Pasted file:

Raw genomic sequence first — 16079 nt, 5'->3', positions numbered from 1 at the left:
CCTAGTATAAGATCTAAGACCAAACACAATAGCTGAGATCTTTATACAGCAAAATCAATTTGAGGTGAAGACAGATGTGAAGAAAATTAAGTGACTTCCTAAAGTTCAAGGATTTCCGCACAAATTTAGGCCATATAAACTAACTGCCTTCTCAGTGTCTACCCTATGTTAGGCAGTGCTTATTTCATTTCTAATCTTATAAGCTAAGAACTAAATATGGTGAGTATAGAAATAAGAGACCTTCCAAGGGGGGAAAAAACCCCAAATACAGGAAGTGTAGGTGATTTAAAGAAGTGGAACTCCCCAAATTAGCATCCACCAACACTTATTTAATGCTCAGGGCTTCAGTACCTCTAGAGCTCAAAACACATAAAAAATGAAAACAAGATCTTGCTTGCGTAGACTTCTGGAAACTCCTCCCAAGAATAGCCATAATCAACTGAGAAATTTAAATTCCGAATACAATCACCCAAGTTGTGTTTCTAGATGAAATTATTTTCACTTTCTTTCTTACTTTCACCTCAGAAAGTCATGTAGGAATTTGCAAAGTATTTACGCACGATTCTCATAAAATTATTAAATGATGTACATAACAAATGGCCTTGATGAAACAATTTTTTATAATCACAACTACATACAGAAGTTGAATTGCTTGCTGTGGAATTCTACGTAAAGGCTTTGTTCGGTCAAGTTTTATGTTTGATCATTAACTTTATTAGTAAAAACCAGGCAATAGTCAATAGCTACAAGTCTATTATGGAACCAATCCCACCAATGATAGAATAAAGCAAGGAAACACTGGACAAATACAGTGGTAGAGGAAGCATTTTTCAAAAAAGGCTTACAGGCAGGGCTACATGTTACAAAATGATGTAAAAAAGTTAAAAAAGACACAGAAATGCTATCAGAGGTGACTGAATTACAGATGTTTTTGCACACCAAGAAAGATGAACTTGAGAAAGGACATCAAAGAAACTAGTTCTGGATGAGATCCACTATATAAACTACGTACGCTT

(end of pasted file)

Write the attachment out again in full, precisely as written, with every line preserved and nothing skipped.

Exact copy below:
Raw genomic sequence first — 16079 nt, 5'->3', positions numbered from 1 at the left:
CCTAGTATAAGATCTAAGACCAAACACAATAGCTGAGATCTTTATACAGCAAAATCAATTTGAGGTGAAGACAGATGTGAAGAAAATTAAGTGACTTCCTAAAGTTCAAGGATTTCCGCACAAATTTAGGCCATATAAACTAACTGCCTTCTCAGTGTCTACCCTATGTTAGGCAGTGCTTATTTCATTTCTAATCTTATAAGCTAAGAACTAAATATGGTGAGTATAGAAATAAGAGACCTTCCAAGGGGGGAAAAAACCCCAAATACAGGAAGTGTAGGTGATTTAAAGAAGTGGAACTCCCCAAATTAGCATCCACCAACACTTATTTAATGCTCAGGGCTTCAGTACCTCTAGAGCTCAAAACACATAAAAAATGAAAACAAGATCTTGCTTGCGTAGACTTCTGGAAACTCCTCCCAAGAATAGCCATAATCAACTGAGAAATTTAAATTCCGAATACAATCACCCAAGTTGTGTTTCTAGATGAAATTATTTTCACTTTCTTTCTTACTTTCACCTCAGAAAGTCATGTAGGAATTTGCAAAGTATTTACGCACGATTCTCATAAAATTATTAAATGATGTACATAACAAATGGCCTTGATGAAACAATTTTTTATAATCACAACTACATACAGAAGTTGAATTGCTTGCTGTGGAATTCTACGTAAAGGCTTTGTTCGGTCAAGTTTTATGTTTGATCATTAACTTTATTAGTAAAAACCAGGCAATAGTCAATAGCTACAAGTCTATTATGGAACCAATCCCACCAATGATAGAATAAAGCAAGGAAACACTGGACAAATACAGTGGTAGAGGAAGCATTTTTCAAAAAAGGCTTACAGGCAGGGCTACATGTTACAAAATGATGTAAAAAAGTTAAAAAAGACACAGAAATGCTATCAGAGGTGACTGAATTACAGATGTTTTTGCACACCAAGAAAGATGAACTTGAGAAAGGACATCAAAGAAACTAGTTCTGGATGAGATCCACTATATAAACTACGTACGCTT